Yesterday, I pushed my first branch to a new project. Well, I tried — it gave me an error.
sh: npm not found.
This is unexpected, especially on a Windows computer, where
sh is not a thing! (The other developers on this team use Macs.)
The error message also said that I could add
--no-verify to skip whatever check was failing. So what do you think I did?
I dig in to the git hook.
Why is this push failing? I start tracing it. I know that
git will run hooks before operations like
push, and this script lives in
.git/hooks/pre-push. I look there, and find a shell script. Why is this shell script even running on Windows? Probably using
git-bash. That would explain where
sh comes from.
The script calls another script, which uses
npm to call into a module called
husky. It finds
npm just fine for this purpose, so why the error?
I know where
npm puts these modules, so I look there.
bin property tells me what
.js file it’s running. I dig into that, follow another indirection, and find it forking a call to
sh that this time runs the
npm command that’s failing.
echo statements to output the current path, each time running
git push again to repeat the error and see the output.
In the end, the path was fine, and my
npm installation was borked: the shell script version of
npm was missing. (I did that a long time ago while fighting a different error.) I fixed it.
Now I run
git push and I don’t get this error anymore. I did get “Invalid branch name” along with suggestions for how to make my branch name conform to project standards. Useful.
That was a yak shave.
I had to learn a lot about
husky, some about
npm, and some about
git-bash. None of that related to project work. I didn’t tell you about all the things I googled, or all the false trails I found in those scripts — like, what the heck does
exec < /dev/tty do? Even Avdi doesn’t know.
Why dig into that instead of running the push with
--no-verify? Three reasons: one about my work, one about the team, and one about me.
My work will be better if I run the same checks as everyone else. Otherwise, my pushes can be rejected for things the check would tell me about, like invalid branch names.
This time, the problem turned out to be local, and it’s unlikely someone else will have the same one. More often when I track down these problems, it helps other people on the team.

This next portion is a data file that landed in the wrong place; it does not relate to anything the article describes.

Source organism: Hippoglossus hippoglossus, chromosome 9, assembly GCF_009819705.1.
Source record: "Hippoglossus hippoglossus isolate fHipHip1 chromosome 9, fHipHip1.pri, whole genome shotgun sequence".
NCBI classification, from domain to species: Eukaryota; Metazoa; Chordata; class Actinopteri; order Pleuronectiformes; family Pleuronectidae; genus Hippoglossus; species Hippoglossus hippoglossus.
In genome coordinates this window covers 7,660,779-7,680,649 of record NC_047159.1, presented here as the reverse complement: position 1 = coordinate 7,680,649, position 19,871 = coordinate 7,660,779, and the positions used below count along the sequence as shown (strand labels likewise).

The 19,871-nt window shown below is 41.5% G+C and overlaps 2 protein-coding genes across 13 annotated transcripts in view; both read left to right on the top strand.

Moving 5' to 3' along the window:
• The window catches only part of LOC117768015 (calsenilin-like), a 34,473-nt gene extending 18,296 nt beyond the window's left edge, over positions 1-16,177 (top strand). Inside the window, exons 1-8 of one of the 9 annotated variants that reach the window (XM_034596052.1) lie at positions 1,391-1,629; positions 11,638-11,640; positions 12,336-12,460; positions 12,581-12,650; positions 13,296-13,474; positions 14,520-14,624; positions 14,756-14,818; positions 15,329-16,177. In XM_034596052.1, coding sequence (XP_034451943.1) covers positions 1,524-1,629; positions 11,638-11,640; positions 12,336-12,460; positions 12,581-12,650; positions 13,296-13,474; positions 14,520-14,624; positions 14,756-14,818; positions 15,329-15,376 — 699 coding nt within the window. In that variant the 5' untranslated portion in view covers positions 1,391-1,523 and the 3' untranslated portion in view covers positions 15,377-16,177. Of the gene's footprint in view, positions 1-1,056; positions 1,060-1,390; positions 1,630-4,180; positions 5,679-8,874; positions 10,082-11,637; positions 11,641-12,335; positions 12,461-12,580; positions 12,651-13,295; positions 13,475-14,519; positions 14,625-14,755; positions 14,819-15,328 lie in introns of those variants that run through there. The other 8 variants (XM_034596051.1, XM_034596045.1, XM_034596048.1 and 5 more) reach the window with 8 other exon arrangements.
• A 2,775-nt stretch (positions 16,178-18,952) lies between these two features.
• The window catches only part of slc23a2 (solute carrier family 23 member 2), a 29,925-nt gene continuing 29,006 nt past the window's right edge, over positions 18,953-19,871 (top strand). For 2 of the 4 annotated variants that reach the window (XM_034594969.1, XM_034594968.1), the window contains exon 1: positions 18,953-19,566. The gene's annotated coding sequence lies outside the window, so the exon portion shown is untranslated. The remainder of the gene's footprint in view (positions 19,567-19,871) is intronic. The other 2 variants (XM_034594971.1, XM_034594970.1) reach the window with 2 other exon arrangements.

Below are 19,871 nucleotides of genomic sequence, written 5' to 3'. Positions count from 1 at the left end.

For instance, the branch I was pushing contained a fix to make the build work on Windows. To fix that, I had to learn more than I wanted to know about
node plugins for it. Turns out that
build.gradle files can be in Kotlin scripting language, who knew? Who wanted to know? Some days you learn what ya gotta learn to get the problem solved.
Even though this particular yak didn’t help the team, it had the most important, longest-term effect: it broadened my knowledge. Yesterday, it wasn’t my first intention to learn how
gradle loads build files, or where
sh comes from in git hooks on Windows. But now I know. These things come in handy at unpredictable times.
For instance, my past experience digging into
git hooks and into
npm file structure made this yak more tractable. I even used a silly
npm module I created a while back while digging in to
npx for a RubyTapas episode.
Dig in a little farther to every yak that confronts you, and you’ll become a sharper developer every day.
In his article on “Blub studies,” Ben Kuhn goes deep on the value of learning the tools that are in front of you, even if they’re not the latest hotness, even if they’re ugly. The biggest value happens when you read deeply enough to grasp the model of the tool, like how
git thinks about object graphs, or how
npm nests dependencies. These concepts apply in other tools, and give you vocabulary to talk to more people.
Worst case, you’re out a few minutes or a day. Best case, you find a new career direction or write the talk that gets you into international conferences. This is called the “fat tail of success,” where the most likely outcome is not much, but some possible outcomes are better than you can imagine.
Learning is crucial to our development. That doesn’t mean it is easy.
This kind of incremental deeper learning is core to my career success as a developer. I’m fortunate to have started in circumstances that made this easy enough to do.
It’s hard to stop and learn when you’re under pressure to deliver a minimum solution by 3pm to make the daily build.
It’s hard to dig deeper when you feel your manager or teammates looking over your shoulder. Want to hamstring a new developer’s whole career? Ask them “Why are you reading about that?”
It’s hard to read a full blog post while pairing. Mobbing though, mobbing is great for this because one person can dig deeper while others google and try random stuff.
When your circumstances make this hard, that’s not your fault. Sometimes the only learning time we get is personal time, and not everyone has that either.
When you can, do both: go forward and dig in a bit.
When I saw saw that
git push error, the first thing I did was:
git push --no-verify
I got my work saved to GitHub first, and then started digging around. That way, I could create my pull request and dig into the error.
For the Windows build, I first kluged it to make it work, when I couldn’t find a real fix. Later one night I thought of something else to try, and sure enough, that fixed it correctly. Then I made a pull request for the benefit of the next dev who joins the team with a Windows computer.
This is the power of working as a software developer: we can change the world we work in. When it gets in our way, we don’t have to sit there and take it. At least, not forever.
Every surprise we hit is an opportunity to learn something, and maybe to help the whole team. Take some of them.